Crafty Writing Styles
The best writers combine technical competence and thoughtful writing. They manage to entertain at the same time they convey meaning. Paul Theroux, for example, uses techniques that keep readers turning pages - technical competence - and at the same time he puts thought and meaning into his work, which raises it to the level of literature. When you combine technique with meaning, you've reached the height of craft. The Mosquito Coast illustrates how to make a story have both dramatic profluence - the quality of a plot moving forward - and significance, which modern readers get far too little of these days.
One of the ways Theroux, who began as a travel writer, manages to keep his story moving forward is to have his hero take his family from America to Honduras. Theroux then sends him deep into the jungle, into a wilderness both physical and metaphorical. There are other ways to keep a narrative moving forward which nonfiction writers can employ, such as following a character in a little anecdote or story, promising to discuss three elements and then following through, or explaining how to accomplish some task that the reader cares about.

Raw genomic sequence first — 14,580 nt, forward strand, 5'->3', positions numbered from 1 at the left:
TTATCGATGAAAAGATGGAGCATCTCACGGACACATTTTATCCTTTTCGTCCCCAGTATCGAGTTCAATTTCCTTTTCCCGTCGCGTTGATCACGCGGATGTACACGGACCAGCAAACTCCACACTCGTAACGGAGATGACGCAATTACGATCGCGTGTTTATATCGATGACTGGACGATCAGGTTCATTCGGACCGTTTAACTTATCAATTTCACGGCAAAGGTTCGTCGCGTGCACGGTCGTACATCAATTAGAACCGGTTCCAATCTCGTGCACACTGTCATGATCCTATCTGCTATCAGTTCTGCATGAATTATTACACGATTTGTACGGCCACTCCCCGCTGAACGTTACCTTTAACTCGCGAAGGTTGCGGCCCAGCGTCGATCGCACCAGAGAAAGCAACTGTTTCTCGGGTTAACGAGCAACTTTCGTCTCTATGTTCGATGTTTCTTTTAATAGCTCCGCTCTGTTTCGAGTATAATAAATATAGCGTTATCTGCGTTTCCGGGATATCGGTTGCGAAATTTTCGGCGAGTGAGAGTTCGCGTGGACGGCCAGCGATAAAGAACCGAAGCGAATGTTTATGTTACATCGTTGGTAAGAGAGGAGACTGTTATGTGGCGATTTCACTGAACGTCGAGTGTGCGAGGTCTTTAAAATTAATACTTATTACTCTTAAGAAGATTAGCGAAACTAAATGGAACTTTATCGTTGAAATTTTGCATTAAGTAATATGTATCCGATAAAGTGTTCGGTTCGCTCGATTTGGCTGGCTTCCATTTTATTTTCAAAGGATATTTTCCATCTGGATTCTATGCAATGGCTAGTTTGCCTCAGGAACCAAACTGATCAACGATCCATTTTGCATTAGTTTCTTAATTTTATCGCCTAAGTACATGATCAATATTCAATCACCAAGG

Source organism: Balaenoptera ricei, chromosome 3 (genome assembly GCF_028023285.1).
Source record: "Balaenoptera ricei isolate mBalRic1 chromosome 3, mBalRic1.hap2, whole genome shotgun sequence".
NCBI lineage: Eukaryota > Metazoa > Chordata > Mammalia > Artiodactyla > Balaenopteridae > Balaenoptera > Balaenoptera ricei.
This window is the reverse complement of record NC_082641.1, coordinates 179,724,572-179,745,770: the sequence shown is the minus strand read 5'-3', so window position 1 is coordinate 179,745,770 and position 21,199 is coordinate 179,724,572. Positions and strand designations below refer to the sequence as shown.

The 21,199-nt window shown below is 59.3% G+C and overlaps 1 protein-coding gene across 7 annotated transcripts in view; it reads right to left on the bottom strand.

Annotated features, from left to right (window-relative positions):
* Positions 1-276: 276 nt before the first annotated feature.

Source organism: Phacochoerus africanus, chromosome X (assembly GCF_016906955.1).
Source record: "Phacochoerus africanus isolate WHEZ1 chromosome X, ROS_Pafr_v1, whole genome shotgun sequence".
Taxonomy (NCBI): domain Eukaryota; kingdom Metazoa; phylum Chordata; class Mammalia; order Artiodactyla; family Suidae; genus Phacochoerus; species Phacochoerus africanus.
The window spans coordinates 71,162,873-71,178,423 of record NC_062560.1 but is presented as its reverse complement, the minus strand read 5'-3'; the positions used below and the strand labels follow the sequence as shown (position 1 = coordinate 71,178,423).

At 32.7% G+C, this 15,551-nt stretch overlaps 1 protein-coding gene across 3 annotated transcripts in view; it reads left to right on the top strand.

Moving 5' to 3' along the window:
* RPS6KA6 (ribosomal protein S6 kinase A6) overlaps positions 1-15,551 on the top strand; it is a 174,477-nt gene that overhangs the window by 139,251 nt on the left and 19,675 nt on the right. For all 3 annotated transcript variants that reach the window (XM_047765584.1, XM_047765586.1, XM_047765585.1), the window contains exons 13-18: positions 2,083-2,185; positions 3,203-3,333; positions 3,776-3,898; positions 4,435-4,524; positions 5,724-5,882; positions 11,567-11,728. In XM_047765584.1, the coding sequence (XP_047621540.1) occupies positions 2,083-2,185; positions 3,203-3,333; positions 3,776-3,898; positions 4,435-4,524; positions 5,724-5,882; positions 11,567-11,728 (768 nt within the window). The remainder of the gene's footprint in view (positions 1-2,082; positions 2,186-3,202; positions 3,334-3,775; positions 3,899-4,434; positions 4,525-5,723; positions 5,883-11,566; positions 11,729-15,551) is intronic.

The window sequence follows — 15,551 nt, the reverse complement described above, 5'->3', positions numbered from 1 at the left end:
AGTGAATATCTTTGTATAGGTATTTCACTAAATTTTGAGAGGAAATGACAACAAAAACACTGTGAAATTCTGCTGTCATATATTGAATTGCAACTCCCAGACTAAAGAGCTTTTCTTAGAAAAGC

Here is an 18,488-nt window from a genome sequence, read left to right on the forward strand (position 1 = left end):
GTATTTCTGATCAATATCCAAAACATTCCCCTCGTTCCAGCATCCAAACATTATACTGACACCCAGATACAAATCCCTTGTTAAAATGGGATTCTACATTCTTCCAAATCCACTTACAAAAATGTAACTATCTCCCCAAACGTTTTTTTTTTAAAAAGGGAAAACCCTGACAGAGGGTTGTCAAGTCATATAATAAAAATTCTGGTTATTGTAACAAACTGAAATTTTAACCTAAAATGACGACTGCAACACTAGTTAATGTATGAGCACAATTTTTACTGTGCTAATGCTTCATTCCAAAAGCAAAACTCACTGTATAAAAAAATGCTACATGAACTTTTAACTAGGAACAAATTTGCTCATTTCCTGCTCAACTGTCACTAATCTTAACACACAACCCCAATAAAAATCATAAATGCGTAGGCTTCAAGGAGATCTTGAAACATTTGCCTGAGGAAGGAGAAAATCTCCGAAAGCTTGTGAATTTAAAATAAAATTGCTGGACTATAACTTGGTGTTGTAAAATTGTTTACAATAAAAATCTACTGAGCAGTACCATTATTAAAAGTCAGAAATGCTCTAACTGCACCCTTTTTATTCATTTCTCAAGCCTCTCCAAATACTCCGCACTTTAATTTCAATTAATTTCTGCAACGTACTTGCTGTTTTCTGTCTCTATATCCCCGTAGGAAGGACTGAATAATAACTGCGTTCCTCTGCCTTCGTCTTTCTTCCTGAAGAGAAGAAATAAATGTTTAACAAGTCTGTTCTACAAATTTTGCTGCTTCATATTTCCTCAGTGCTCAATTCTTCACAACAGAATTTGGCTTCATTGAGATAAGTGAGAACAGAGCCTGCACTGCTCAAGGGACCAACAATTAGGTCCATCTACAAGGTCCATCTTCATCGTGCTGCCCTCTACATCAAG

Theroux adds a deeper dimension to his work by making his hero represent a universal quality, a quality we can all identify with: wanting to escape. When you give characters universal desires, your work will rise above the commonplace. In nonfiction you can achieve the same effect by writing about big issues, things that touch the lives of your readers, or by selecting subjects that have inherent meaning for your audience, such as the Civil War, love, or the ultimate meaning of life. You don't have to be a genius or a philosopher to be a crafty writer, but you do have to have technical competence and you will certainly need to make your readers think.